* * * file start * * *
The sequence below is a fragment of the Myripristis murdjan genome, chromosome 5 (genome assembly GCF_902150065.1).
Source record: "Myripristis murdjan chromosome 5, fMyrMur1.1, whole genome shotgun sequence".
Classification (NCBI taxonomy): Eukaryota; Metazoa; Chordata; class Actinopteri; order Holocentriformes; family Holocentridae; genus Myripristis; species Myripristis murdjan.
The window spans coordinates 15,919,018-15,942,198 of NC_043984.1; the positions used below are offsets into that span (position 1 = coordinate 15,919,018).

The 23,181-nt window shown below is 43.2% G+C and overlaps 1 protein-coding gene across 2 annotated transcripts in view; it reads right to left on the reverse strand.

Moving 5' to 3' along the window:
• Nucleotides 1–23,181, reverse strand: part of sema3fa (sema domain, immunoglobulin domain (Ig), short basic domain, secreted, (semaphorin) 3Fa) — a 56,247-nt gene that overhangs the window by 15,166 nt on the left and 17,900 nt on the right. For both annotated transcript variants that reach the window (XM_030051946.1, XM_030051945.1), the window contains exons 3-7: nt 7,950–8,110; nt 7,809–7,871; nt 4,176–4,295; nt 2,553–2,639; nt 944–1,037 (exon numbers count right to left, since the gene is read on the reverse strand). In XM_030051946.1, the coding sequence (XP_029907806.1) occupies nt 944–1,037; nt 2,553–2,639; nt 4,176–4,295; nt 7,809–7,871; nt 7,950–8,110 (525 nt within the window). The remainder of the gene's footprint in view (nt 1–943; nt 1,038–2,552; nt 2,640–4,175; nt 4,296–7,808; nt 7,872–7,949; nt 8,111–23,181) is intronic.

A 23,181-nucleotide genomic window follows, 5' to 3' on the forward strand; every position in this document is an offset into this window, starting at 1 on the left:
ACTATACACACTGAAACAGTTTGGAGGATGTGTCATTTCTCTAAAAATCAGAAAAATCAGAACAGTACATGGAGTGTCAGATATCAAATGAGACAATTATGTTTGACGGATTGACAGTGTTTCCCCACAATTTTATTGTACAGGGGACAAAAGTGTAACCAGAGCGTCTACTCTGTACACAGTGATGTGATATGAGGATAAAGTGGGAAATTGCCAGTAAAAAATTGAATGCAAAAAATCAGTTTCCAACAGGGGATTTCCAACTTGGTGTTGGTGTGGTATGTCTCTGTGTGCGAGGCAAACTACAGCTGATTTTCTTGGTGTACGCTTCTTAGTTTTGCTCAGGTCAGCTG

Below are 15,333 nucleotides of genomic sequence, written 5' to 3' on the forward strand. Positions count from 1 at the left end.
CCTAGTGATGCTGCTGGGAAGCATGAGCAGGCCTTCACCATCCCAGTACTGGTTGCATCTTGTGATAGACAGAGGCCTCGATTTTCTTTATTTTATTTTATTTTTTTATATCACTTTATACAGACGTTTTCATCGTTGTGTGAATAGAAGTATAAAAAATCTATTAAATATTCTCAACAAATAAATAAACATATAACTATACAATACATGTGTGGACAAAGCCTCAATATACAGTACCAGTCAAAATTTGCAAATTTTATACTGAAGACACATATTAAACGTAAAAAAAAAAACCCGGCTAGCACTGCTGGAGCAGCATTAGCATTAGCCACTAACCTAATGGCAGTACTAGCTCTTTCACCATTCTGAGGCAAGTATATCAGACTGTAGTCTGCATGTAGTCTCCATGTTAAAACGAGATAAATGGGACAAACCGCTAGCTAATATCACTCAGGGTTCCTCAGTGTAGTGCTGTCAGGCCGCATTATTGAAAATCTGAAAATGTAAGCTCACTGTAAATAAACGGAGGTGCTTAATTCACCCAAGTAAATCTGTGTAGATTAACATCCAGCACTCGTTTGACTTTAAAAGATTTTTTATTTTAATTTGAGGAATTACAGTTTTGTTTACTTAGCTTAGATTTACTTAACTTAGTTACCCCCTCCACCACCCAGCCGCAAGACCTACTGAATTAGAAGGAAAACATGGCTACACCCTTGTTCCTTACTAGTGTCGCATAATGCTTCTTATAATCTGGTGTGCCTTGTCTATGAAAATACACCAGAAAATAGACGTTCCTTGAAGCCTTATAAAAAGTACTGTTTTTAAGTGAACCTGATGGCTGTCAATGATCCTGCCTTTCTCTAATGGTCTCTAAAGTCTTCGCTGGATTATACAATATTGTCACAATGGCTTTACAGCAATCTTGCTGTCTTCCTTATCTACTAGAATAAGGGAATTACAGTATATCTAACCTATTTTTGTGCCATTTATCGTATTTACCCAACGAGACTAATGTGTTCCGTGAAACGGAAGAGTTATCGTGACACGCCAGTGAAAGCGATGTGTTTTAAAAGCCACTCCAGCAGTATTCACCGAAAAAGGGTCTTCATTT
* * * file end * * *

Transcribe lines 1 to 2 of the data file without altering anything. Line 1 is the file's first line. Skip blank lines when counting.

The sequence below is a fragment of the Myripristis murdjan genome, chromosome 5 (genome assembly GCF_902150065.1).
Source record: "Myripristis murdjan chromosome 5, fMyrMur1.1, whole genome shotgun sequence".